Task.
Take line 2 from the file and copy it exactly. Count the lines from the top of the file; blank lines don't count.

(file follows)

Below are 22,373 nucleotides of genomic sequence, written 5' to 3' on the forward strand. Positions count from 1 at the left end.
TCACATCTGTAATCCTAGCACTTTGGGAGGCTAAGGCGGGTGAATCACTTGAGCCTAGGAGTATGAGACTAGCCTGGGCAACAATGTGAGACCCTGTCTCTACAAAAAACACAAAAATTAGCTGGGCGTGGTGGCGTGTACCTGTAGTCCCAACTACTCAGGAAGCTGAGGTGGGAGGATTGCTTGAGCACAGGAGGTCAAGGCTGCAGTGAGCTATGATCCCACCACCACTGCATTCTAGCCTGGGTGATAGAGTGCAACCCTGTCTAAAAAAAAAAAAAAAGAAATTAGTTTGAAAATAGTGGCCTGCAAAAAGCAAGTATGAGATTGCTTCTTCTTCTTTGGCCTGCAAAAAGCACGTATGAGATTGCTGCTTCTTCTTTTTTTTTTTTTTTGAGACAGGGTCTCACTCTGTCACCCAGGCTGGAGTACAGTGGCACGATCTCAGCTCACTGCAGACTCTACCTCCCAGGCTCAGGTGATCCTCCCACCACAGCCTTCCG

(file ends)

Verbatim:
TCACATCTGTAATCCTAGCACTTTGGGAGGCTAAGGCGGGTGAATCACTTGAGCCTAGGAGTATGAGACTAGCCTGGGCAACAATGTGAGACCCTGTCTCTACAAAAAACACAAAAATTAGCTGGGCGTGGTGGCGTGTACCTGTAGTCCCAACTACTCAGGAAGCTGAGGTGGGAGGATTGCTTGAGCACAGGAGGTCAAGGCTGCAGTGAGCTATGATCCCACCACCACTGCATTCTAGCCTGGGTGATAGAGTGCAACCCTGTCTAAAAAAAAAAAAAAAGAAATTAGTTTGAAAATAGTGGCCTGCAAAAAGCAAGTATGAGATTGCTTCTTCTTCTTTGGCCTGCAAAAAGCACGTATGAGATTGCTGCTTCTTCTTTTTTTTTTTTTTTGAGACAGGGTCTCACTCTGTCACCCAGGCTGGAGTACAGTGGCACGATCTCAGCTCACTGCAGACTCTACCTCCCAGGCTCAGGTGATCCTCCCACCACAGCCTTCCG